After getting lost in the maze of dirt roads crisscrossing the plantations, we finally arrived on the shores of the Motagua River, where we were going to board the boat for the ride out to Punta Manabique. Excuse my French, but if Peten is the lungs of Guatemala (being the largest forest area in the region) the Motagua River is the asshole! As we neared the boat, I could smell the distinctive odor of cheap laundry soap. The shores were covered with trash and plastic bags and occasional dead animals were floating in the water. This river has its orgins in Quiche in the highlands, more than ??? kms away and passes near Guatemala City before flowing through the Motagua Valley to the Caribbean. As in many areas of Guatemala, bodies of water are seen as convenient ways of disposing of waste (out of sight, out of mind!), and, on cue, as we took off in the boat we saw a man come down to the shore and nonchalantly empty a garbage can full of trash into the river. Combine with this household waste the runoff from banana, African palm and other plantations up and down the watershed, it’s hard for anyone to legitimately point the finger.
The Motagua is a recognized problem in the area. Sea turtle conservationists in southern Belize claim that plastic waste from the river covers local beaches and prevents sea turtles from nesting, and apparently the government of Belize has filed a lawsuit against Guatemala due to the contamination. As we motored out into the ocean, there was a dead zone of several kilometers around the rivermouth with the same murky water and laundry soap smell. It was sad to see such a large and powerful river apparently devoid of any life and of no productive use to local wildlife or humans. There were no egrets or kingfishers to be seen, no fish jumping… not even the ever-present and all-invasive boat-tailed grackle!
Just thinking about how productive and beautiful the Motagua river must have been even just fifty years ago made me want to do something about, start a clean-up campaign… then performed a reality check, thinking of the hundreds of thousands of communities from Quetzalito to Quiche who like the man we just saw, views the river simply as a cheap garbage disposal service.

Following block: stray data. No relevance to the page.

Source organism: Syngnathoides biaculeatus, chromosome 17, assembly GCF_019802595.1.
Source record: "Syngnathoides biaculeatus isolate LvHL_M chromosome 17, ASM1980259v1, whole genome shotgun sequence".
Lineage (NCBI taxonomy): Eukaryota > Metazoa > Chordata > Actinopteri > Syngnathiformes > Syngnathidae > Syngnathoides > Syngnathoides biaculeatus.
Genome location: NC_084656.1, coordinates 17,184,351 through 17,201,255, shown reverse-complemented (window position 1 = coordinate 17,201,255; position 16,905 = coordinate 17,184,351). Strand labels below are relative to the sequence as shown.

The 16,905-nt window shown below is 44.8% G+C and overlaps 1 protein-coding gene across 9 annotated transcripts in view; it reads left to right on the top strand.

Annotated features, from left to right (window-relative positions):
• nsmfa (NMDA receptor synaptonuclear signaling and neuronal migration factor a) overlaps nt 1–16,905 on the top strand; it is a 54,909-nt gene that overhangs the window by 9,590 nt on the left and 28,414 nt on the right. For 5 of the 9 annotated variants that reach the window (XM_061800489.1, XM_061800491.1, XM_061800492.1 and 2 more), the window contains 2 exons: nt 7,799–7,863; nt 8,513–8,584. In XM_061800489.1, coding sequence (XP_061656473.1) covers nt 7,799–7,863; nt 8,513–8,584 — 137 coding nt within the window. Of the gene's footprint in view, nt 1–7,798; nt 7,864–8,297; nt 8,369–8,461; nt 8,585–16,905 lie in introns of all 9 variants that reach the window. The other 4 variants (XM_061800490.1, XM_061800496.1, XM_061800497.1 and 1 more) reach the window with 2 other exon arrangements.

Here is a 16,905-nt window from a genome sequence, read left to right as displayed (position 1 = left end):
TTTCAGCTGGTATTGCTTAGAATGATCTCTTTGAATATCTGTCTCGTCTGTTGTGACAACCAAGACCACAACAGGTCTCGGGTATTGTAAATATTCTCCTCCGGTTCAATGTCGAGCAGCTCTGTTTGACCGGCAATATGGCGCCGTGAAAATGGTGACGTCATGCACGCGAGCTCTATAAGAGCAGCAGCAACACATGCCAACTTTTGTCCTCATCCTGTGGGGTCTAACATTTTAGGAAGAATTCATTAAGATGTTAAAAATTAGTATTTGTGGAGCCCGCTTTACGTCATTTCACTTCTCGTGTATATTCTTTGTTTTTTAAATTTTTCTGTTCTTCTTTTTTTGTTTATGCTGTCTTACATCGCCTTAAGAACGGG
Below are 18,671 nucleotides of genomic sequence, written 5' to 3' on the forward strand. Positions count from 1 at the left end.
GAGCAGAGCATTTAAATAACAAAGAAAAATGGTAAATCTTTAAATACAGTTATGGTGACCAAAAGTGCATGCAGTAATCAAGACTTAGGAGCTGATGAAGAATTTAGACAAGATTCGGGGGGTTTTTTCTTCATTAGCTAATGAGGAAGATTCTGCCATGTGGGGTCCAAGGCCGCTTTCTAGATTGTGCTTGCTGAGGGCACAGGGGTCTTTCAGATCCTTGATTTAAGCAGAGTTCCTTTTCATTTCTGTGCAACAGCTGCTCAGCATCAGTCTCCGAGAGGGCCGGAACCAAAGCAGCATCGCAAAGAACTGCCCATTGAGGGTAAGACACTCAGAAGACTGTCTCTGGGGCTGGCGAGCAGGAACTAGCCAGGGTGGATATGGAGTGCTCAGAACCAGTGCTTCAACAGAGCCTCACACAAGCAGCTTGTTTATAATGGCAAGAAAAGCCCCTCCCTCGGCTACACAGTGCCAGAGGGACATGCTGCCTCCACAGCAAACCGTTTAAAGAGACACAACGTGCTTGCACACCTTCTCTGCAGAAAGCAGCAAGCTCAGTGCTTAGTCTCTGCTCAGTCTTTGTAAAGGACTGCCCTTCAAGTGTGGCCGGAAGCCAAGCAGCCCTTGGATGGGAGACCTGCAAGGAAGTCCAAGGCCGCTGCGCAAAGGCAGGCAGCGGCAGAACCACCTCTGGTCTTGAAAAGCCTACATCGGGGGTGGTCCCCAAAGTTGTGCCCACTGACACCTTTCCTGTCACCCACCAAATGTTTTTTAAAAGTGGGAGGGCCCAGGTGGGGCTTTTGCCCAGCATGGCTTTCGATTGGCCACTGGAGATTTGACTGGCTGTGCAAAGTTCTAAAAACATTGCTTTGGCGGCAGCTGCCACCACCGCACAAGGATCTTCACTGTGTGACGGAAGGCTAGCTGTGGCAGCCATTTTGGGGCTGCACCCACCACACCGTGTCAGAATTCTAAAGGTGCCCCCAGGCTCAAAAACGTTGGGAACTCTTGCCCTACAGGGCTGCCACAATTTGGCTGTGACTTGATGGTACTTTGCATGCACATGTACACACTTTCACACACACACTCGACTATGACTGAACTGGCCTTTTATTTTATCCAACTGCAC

Once we motored out of the Motagua garbage plume, the water turned clear blue. We followed the coast east, and unlike most other coastlines in Central America, the Manabique Peninsula was refreshingly devoid of any sign of humans. Although the cattle-ranching frontier is spreading into east, it is said that there are still monkeys and perhaps jaguars in the area. Punta Manabique was declared a protected area, but as in many sites in Guatemala, that is easier said than done. Despite its protected status, hunting and fishing is still carried out without any regulation. Lawlessness is rife, and drug traffickers have bought a large farm and displaced an entire community.

During this economic crisis we are facing, an interesting term has popped up “Too big to fail” referring to the financial conglomerates with very solid-sounding names that helped create the crisis in the first place. Why can’t we adopt the same attitude to ecosystems like the Motagua River watershed? In the survey of Guatemalan sea turtle hatcheries I have been taking part in, I’ve seen similar too-big-to-fail cases. In order to travel out to Punta Manabique, which is the long peninsula across from Puerto Barrio, on the Caribbean coast of Guatemala Rio Motagua… the oceans are too big to fail, yet at the same time, too big to regulate.

Colum’s Column: Season’s Greetings from ARCAS

December 21, 2011

Hugh Paxton’s Blog is always glad to receive ‘proof of life’ from Colum, our Guatemala correspondent and dauntless conservationist. Despite the murders of his colleague’s entire family, several robberies etc. Colum is still fighting the good fight and sends all our blog readers this ‘card’.

Tarjeta de navidad ARCAS.ppsx

Colum’s Colum: Scarlet Macaws Take Flight in Guatemala

November 18, 2011

Hugh Paxton’s Blog is delighted to receive this from our intrepid Guatemala columnist!

Thanks for this amigo!

Everybody here says the same

Don’t get shot!


Over to Guatemala!!



Scarlet Macaws Take Flight in Guatemala